The snow-weary D.C. region hunkered down for yet another major winter storm as a strong coastal system is expected to batter the area with a foot or more of fresh powder.
The National Weather Service forecast called for 10 to 20 inches of new snow by Wednesday evening, with a north wind gusting to near 40 mph causing blowing and drifting. Travel will be very hazardous, if not impossible, especially along secondary roads still buried after the weekend's 2-foot or more dumping.
Supermarkets shelves were cleared and gas stations ran low on fuel as residents prepared to shelter in place, again. Area governments, though storm weary, declared themselves ready for Round Two. But waning resources — salt was in short supply — and crumbling infrastructure threatened to hamper the recovery.
A quarter of all D.C. plows had broken down and were unavailable, according to reports. But Nancee Lyons, Department of Public Works spokeswoman, responded there was no "shortage of fleet," that DPW mechanics are working around the clock and if required, "contract plows are brought in."
Virginia Gov. Bob McDonnell extended the state of emergency in the Old Dominion, while Mayor Adrian Fenty reinstituted the District's snow emergency as of 4 p.m. Tuesday. Vehicles left along snow emergency routes in D.C. will be towed while the emergency remains in effect.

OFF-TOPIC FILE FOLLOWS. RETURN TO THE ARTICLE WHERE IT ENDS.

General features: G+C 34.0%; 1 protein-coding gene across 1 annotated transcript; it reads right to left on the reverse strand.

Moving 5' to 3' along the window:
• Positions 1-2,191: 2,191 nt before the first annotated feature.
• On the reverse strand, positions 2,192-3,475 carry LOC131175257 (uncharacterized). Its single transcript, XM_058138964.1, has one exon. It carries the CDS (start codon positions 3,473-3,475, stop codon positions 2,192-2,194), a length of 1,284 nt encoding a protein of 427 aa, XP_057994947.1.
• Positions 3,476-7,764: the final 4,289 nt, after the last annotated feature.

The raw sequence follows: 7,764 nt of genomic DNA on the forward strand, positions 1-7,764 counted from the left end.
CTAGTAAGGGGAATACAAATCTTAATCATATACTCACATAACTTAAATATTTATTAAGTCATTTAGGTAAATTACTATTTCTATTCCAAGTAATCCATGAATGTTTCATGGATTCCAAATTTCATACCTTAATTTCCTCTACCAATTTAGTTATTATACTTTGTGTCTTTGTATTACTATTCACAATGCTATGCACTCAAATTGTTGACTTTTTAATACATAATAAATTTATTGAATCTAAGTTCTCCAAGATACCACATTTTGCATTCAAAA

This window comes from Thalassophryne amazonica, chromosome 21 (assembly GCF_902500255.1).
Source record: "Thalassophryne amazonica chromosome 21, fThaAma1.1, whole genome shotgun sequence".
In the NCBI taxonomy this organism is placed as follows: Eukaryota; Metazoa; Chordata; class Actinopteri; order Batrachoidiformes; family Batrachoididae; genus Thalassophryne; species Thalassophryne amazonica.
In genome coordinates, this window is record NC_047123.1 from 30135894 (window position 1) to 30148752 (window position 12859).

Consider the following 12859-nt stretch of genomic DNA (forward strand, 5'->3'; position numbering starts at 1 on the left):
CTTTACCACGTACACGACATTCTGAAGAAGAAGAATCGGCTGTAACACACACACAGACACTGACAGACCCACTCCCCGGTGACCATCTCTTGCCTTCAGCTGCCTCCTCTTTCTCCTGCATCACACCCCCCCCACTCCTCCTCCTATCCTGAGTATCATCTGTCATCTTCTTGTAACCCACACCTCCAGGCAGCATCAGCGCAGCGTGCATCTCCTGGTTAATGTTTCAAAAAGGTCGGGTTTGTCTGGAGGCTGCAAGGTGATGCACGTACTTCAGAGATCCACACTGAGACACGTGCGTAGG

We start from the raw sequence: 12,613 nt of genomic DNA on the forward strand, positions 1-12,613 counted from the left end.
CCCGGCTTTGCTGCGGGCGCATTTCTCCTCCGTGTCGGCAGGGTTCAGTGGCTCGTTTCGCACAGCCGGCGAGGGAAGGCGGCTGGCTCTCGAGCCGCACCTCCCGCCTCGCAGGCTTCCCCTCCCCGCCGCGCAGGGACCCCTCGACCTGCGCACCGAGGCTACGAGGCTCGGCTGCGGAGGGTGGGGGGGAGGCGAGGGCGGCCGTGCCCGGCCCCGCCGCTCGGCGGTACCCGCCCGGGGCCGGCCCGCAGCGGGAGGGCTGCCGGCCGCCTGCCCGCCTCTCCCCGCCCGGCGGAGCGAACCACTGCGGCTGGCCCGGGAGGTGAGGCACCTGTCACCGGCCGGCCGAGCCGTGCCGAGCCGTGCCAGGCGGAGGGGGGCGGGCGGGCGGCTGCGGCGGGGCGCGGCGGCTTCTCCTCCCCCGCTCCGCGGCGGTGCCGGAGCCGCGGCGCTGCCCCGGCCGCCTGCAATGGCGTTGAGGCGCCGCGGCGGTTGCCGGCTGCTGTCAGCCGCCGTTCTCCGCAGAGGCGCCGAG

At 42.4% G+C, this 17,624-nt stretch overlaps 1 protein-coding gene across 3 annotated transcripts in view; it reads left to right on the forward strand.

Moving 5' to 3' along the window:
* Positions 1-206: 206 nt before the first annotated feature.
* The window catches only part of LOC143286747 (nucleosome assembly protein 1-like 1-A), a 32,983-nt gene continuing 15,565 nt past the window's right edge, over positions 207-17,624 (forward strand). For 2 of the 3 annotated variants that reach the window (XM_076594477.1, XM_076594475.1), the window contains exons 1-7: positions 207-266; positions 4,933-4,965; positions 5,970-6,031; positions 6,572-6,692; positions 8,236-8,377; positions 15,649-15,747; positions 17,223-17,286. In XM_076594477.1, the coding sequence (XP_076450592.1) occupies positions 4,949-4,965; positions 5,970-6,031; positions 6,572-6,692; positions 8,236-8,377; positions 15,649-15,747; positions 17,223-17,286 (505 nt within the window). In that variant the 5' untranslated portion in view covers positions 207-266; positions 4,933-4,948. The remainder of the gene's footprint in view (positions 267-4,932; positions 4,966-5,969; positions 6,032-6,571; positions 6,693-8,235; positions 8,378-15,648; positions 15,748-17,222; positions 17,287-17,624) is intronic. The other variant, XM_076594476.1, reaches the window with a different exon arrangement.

D.C. Fire and Emergency Medical Services Department pressed 175 additional staff into duty, combining shifts, and called in National Guard troops. Montgomery County, meanwhile, opened two additional shelters, in Gaithersburg and Silver Spring, for residents without power.
Metro offered expanded service Tuesday, running aboveground trains for the first time since Friday night. The agency also resumed limited MetroAccess service and had 300 buses running.
Still, it was uncertain how long any service would remain. Metro normally stops aboveground rail service when snowfall accumulates 8 inches. But because Tuesday's storm was coming on top of existing snow, Metro spokesman Steven Taubenkibel said the agency would have to judge conditions on a case-by-case basis.
Reagan National and Washington Dulles International airports remained open Tuesday despite numerous flight cancellations.
"This seems to be a one-two punch, if you will," said Metropolitan Washington Airports Authority's Mark Treadaway.
But why is this happening? The D.C. area hasn't experienced a winter like this since 1996 -- if ever.
Conditions have gelled to create a near-perfect pattern for snow, said Jared Klein, a National Weather Service meteorologist. El Nino, a period of unusual warmth in the tropical Pacific Ocean, has sent a parade of storms across the southern United States. Cold air from the north has locked into place. And warmer than normal water off the Atlantic coast has helped to strengthen low-pressure systems.
"The last week or two, there has been a very favorable pattern and all the conditions have come together," Klein said.
Montgomery County shelters
» Gwendolyn Coffield Community Center, 2450 Lyttonsville Road, Silver Spring
» Seneca Valley High School, 19401 Crystal Rock Drive, Germantown
» Richard Montgomery High School, 250 Richard Montgomery Drive, Rockville
Examiner Staff Writer Kytja Weir contributed to this report.